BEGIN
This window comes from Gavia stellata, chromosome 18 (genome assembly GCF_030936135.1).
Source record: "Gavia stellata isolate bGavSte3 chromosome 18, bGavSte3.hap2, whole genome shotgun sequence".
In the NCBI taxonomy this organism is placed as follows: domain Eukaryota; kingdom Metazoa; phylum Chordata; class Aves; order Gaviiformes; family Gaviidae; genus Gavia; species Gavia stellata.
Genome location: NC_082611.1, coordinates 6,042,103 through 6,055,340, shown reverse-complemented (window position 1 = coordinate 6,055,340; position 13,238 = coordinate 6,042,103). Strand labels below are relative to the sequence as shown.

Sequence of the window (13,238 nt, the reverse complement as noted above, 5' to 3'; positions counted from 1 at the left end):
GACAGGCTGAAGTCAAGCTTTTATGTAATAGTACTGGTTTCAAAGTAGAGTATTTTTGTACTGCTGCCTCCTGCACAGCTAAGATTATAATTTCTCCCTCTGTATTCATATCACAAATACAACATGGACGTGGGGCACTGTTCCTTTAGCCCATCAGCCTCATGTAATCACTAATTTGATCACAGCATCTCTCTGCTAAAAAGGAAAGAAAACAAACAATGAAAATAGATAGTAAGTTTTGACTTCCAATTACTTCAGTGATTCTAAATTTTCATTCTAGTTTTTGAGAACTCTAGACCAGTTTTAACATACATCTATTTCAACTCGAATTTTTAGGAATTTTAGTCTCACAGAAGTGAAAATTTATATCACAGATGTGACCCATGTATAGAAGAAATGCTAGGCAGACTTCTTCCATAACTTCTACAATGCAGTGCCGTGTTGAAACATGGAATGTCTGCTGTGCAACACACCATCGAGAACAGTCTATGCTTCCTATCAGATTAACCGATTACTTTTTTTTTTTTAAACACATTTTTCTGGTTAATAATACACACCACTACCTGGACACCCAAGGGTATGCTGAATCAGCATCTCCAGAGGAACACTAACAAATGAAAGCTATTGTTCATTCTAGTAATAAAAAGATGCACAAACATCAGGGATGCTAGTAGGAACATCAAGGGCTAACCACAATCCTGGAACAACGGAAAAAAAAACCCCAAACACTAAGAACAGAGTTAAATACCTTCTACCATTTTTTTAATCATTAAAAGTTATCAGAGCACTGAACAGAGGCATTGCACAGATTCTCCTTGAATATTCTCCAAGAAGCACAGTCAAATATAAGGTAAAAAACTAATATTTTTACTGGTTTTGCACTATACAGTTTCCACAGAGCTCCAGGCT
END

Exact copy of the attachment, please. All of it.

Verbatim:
This window comes from Gavia stellata, chromosome 18 (genome assembly GCF_030936135.1).
Source record: "Gavia stellata isolate bGavSte3 chromosome 18, bGavSte3.hap2, whole genome shotgun sequence".
In the NCBI taxonomy this organism is placed as follows: domain Eukaryota; kingdom Metazoa; phylum Chordata; class Aves; order Gaviiformes; family Gaviidae; genus Gavia; species Gavia stellata.
Genome location: NC_082611.1, coordinates 6,042,103 through 6,055,340, shown reverse-complemented (window position 1 = coordinate 6,055,340; position 13,238 = coordinate 6,042,103). Strand labels below are relative to the sequence as shown.

Sequence of the window (13,238 nt, the reverse complement as noted above, 5' to 3'; positions counted from 1 at the left end):
GACAGGCTGAAGTCAAGCTTTTATGTAATAGTACTGGTTTCAAAGTAGAGTATTTTTGTACTGCTGCCTCCTGCACAGCTAAGATTATAATTTCTCCCTCTGTATTCATATCACAAATACAACATGGACGTGGGGCACTGTTCCTTTAGCCCATCAGCCTCATGTAATCACTAATTTGATCACAGCATCTCTCTGCTAAAAAGGAAAGAAAACAAACAATGAAAATAGATAGTAAGTTTTGACTTCCAATTACTTCAGTGATTCTAAATTTTCATTCTAGTTTTTGAGAACTCTAGACCAGTTTTAACATACATCTATTTCAACTCGAATTTTTAGGAATTTTAGTCTCACAGAAGTGAAAATTTATATCACAGATGTGACCCATGTATAGAAGAAATGCTAGGCAGACTTCTTCCATAACTTCTACAATGCAGTGCCGTGTTGAAACATGGAATGTCTGCTGTGCAACACACCATCGAGAACAGTCTATGCTTCCTATCAGATTAACCGATTACTTTTTTTTTTTTAAACACATTTTTCTGGTTAATAATACACACCACTACCTGGACACCCAAGGGTATGCTGAATCAGCATCTCCAGAGGAACACTAACAAATGAAAGCTATTGTTCATTCTAGTAATAAAAAGATGCACAAACATCAGGGATGCTAGTAGGAACATCAAGGGCTAACCACAATCCTGGAACAACGGAAAAAAAAACCCCAAACACTAAGAACAGAGTTAAATACCTTCTACCATTTTTTTAATCATTAAAAGTTATCAGAGCACTGAACAGAGGCATTGCACAGATTCTCCTTGAATATTCTCCAAGAAGCACAGTCAAATATAAGGTAAAAAACTAATATTTTTACTGGTTTTGCACTATACAGTTTCCACAGAGCTCCAGGCT